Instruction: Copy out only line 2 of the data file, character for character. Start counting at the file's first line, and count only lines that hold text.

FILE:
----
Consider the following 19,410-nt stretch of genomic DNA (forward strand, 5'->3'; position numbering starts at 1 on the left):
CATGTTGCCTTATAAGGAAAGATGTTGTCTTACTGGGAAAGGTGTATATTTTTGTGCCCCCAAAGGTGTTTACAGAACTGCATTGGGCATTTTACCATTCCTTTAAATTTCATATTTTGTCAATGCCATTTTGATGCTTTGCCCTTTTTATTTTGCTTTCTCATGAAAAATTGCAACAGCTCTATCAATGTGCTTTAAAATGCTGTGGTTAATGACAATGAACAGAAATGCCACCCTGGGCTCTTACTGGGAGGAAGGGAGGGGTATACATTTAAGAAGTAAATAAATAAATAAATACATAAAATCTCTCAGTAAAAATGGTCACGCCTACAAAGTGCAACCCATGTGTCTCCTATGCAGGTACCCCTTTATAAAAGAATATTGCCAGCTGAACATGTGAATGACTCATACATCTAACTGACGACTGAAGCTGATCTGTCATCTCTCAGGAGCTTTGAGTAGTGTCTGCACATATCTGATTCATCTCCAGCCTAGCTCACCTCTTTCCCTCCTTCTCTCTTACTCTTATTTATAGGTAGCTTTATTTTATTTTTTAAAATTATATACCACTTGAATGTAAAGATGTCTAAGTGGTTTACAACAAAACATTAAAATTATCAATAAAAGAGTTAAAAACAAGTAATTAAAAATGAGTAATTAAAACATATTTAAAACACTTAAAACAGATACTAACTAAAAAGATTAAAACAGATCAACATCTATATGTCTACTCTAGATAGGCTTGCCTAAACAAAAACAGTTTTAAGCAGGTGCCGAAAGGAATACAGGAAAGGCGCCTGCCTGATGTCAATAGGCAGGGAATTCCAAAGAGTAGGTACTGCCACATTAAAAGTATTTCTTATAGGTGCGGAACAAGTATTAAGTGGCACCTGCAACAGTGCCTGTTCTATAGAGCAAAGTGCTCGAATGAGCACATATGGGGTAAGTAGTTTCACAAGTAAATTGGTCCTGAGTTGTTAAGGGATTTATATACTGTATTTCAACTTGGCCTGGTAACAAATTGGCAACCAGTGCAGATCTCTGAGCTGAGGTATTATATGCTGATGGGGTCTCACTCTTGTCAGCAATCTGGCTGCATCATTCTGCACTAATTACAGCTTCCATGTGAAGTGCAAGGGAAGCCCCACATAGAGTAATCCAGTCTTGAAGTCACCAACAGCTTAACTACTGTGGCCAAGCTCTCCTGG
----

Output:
CATGTTGCCTTATAAGGAAAGATGTTGTCTTACTGGGAAAGGTGTATATTTTTGTGCCCCCAAAGGTGTTTACAGAACTGCATTGGGCATTTTACCATTCCTTTAAATTTCATATTTTGTCAATGCCATTTTGATGCTTTGCCCTTTTTATTTTGCTTTCTCATGAAAAATTGCAACAGCTCTATCAATGTGCTTTAAAATGCTGTGGTTAATGACAATGAACAGAAATGCCACCCTGGGCTCTTACTGGGAGGAAGGGAGGGGTATACATTTAAGAAGTAAATAAATAAATAAATACATAAAATCTCTCAGTAAAAATGGTCACGCCTACAAAGTGCAACCCATGTGTCTCCTATGCAGGTACCCCTTTATAAAAGAATATTGCCAGCTGAACATGTGAATGACTCATACATCTAACTGACGACTGAAGCTGATCTGTCATCTCTCAGGAGCTTTGAGTAGTGTCTGCACATATCTGATTCATCTCCAGCCTAGCTCACCTCTTTCCCTCCTTCTCTCTTACTCTTATTTATAGGTAGCTTTATTTTATTTTTTAAAATTATATACCACTTGAATGTAAAGATGTCTAAGTGGTTTACAACAAAACATTAAAATTATCAATAAAAGAGTTAAAAACAAGTAATTAAAAATGAGTAATTAAAACATATTTAAAACACTTAAAACAGATACTAACTAAAAAGATTAAAACAGATCAACATCTATATGTCTACTCTAGATAGGCTTGCCTAAACAAAAACAGTTTTAAGCAGGTGCCGAAAGGAATACAGGAAAGGCGCCTGCCTGATGTCAATAGGCAGGGAATTCCAAAGAGTAGGTACTGCCACATTAAAAGTATTTCTTATAGGTGCGGAACAAGTATTAAGTGGCACCTGCAACAGTGCCTGTTCTATAGAGCAAAGTGCTCGAATGAGCACATATGGGGTAAGTAGTTTCACAAGTAAATTGGTCCTGAGTTGTTAAGGGATTTATATACTGTATTTCAACTTGGCCTGGTAACAAATTGGCAACCAGTGCAGATCTCTGAGCTGAGGTATTATATGCTGATGGGGTCTCACTCTTGTCAGCAATCTGGCTGCATCATTCTGCACTAATTACAGCTTCCATGTGAAGTGCAAGGGAAGCCCCACATAGAGTAATCCAGTCTTGAAGTCACCAACAGCTTAACTACTGTGGCCAAGCTCTCCTGG